Is your organization financially healthy? How do you measure the financial health of your organization? Nonprofit, education and other community organizations can look at the financial health of their organization and its relationship to your impact. Financial health also helps make sure programs are being run efficiently and if any program changes need to be made.
For many organizations, financial information is used with staff and administrators and shared with boards, potential funders and clients. It is not always necessary to give each audience the detailed level view of an organization’s financial information. However, it is critical that the leadership of the organization is aware of and tracking some critical indicators that determine your financial health.
While working with ten early childhood education programs on reaching their financial goals, we first had to look at the overall financial health of the organization. We asked to see income statements, balance sheets, client/ service information and any other key financial indicators. It can be hard to make sense of all of this information, especially for staff and board members who are not accountants or financial advisors.
We saw a gap and need to summarize the most important financial indicators in a one-page overview that can be regularly (and automatically) updated for board meetings, funder reports, and other key reports. We were able to identify three key areas of information to highlight for different. While every organization is different, we believe these three financial areas are critical for every organization to track and monitor.
Three Financial Health Areas to Track for Your Organization
If you are an organization that receives funding based on participation or enrollment numbers, then this is a critical indicator for you to track. Just like a hotel tracks their vacancy rate, your organization should have set goals and benchmarks for participation or enrollment rates. These should be based on your budget and what is needed to “break even”. Then you can look more closely at your participation by different population groups and a calendar of enrollment.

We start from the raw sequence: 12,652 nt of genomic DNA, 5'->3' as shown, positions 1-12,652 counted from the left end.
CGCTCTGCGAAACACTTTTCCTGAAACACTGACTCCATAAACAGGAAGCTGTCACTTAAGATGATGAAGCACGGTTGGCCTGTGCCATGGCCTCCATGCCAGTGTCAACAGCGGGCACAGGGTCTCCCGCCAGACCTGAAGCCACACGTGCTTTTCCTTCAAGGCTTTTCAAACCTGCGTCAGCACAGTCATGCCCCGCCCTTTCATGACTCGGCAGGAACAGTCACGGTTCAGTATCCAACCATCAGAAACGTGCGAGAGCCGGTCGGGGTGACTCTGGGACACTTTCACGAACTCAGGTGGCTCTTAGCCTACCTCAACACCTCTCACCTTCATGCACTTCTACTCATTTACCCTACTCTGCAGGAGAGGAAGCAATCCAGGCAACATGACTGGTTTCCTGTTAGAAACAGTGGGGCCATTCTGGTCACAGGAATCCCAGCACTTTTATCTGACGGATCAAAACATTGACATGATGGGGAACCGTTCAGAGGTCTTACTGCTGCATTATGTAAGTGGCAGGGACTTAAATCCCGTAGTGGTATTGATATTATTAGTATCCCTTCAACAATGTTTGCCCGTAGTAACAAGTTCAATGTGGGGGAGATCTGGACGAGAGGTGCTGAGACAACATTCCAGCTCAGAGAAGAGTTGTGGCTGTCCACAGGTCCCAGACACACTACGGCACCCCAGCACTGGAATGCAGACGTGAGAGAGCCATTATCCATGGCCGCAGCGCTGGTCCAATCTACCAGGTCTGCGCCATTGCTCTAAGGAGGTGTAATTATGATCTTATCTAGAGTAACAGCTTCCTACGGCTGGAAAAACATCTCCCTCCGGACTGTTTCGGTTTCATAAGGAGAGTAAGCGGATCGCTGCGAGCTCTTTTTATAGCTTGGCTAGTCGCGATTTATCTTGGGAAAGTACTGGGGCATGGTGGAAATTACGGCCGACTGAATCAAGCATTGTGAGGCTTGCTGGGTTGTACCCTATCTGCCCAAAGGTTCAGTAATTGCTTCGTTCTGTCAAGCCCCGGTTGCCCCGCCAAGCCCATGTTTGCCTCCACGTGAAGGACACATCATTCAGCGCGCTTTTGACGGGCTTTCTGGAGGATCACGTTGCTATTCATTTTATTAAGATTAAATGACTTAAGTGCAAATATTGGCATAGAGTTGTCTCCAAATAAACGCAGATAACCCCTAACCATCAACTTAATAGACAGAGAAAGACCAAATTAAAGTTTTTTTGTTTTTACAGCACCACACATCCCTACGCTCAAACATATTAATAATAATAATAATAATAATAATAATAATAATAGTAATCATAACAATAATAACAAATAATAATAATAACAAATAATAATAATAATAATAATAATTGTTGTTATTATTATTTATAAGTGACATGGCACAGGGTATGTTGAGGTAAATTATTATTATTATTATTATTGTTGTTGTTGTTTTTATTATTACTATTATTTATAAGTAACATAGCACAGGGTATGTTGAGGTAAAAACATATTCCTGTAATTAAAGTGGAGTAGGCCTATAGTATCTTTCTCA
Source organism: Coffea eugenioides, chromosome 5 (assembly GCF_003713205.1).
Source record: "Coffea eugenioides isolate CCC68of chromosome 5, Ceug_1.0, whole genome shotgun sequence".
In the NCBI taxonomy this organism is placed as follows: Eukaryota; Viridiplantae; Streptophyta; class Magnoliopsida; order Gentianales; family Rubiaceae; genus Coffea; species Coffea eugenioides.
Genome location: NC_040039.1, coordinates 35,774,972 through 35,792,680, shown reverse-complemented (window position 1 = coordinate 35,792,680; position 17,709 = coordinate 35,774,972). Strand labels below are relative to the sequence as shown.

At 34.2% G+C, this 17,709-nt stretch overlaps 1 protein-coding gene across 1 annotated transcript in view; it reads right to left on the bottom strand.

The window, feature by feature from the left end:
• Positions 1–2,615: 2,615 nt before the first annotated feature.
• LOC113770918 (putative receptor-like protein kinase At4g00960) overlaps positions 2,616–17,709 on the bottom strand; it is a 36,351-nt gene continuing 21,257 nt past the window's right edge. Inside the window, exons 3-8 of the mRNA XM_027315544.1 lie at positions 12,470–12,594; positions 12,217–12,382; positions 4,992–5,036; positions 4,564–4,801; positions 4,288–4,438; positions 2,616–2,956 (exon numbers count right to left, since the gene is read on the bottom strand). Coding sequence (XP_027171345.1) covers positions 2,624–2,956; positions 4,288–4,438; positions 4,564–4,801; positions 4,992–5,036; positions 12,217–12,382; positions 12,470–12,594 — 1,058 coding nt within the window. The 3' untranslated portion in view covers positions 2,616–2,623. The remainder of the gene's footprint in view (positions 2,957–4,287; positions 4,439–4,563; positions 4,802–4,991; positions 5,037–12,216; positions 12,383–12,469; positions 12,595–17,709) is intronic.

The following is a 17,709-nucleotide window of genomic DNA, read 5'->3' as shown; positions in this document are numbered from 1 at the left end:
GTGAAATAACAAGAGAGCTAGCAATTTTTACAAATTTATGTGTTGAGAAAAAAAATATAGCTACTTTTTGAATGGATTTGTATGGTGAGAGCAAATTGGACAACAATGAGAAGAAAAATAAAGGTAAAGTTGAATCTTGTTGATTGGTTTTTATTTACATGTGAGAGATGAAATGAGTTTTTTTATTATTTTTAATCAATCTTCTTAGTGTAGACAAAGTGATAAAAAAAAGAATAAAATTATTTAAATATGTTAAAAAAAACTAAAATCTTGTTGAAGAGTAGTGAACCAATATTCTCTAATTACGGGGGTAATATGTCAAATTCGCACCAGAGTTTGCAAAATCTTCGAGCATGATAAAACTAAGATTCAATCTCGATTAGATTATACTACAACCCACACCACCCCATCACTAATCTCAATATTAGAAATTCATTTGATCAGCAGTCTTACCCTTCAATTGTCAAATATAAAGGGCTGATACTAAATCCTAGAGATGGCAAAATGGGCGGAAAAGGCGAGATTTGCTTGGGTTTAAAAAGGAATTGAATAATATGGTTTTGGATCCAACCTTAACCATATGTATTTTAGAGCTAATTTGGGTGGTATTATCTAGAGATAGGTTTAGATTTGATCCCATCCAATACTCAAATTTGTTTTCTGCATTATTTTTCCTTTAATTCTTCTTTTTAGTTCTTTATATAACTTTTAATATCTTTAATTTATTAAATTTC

The chart example below shows the trend in children served by month. The trend shows how the capacity fluctuated. It may be useful to take closer look at multiple years to see if the monthly trends are consistent by year. This will help organizations plan for the future.
2. Revenue & Expenses
Looking at the overall revenue and expenses helps organizations see when more money is coming in compared to what is being spent. Comparing these funding sources helps make informed decisions on program changes when necessary.
For example, when we looked at the revenue sources for an early childhood education program, we saw a majority of funds were coming from government subsidized programs. This might be a risky revenue source to rely on for a program. We helped the leaders discuss what might be a healthier percentage to set as a goal for government funding and other funding sources. We encouraged the program to increase regular parent-pay enrollment and fundraising initiatives to create more balanced revenue streams.
The sample dashboard section below takes a deeper dive into the revenue and expenses of an organization. This includes:
- Budget versus actual revenue and expenses,
- Net income (revenue minus expenses) trend, and
- Sources of revenue and expenses.
As seen in the donut chart, the revenue and expense sources are each categorized into four main buckets. This makes the categories more understandable for a variety of audiences.
3. Account standings
Looking at the organization’s account standings is a simple way to monitor any large fluctuations in the account. It also helps decision makers see how much money the organization has to work with at any given time. For example, a fundraising event that will have to be funded from the account can be approved if the board knows the appropriate funding is available in the accounts.
The dashboard below shows fairly consistent account amounts. The dip in checking in September could raise some questions. This is an opportunity for the organization to go back to the original sources to understand why.
We encourage organizations to collect information beyond these three areas. These areas are meant to give a snapshot and raise questions within the organization when necessary. As seen in the examples, we like to display these areas in a visually-appealing dashboard using Tableau Software. Interactive dashboards allow users to apply filters and easily update the dashboard every month or quarter. Organizations can use other methods to display information depending on the intended audience and the amount of information being shared. View our Dashboard Services page to find out how we can help you with your dashboard needs.
If your organization does not know where to start, this blog post may be helpful for understanding why financial goals are important. At TCG, we can help your organization identify what financial information to collect and recognize key areas to share with the intended stakeholders. If your program needs support evaluating your financial stability or creating a visually appealing financial dashboard, contact us today!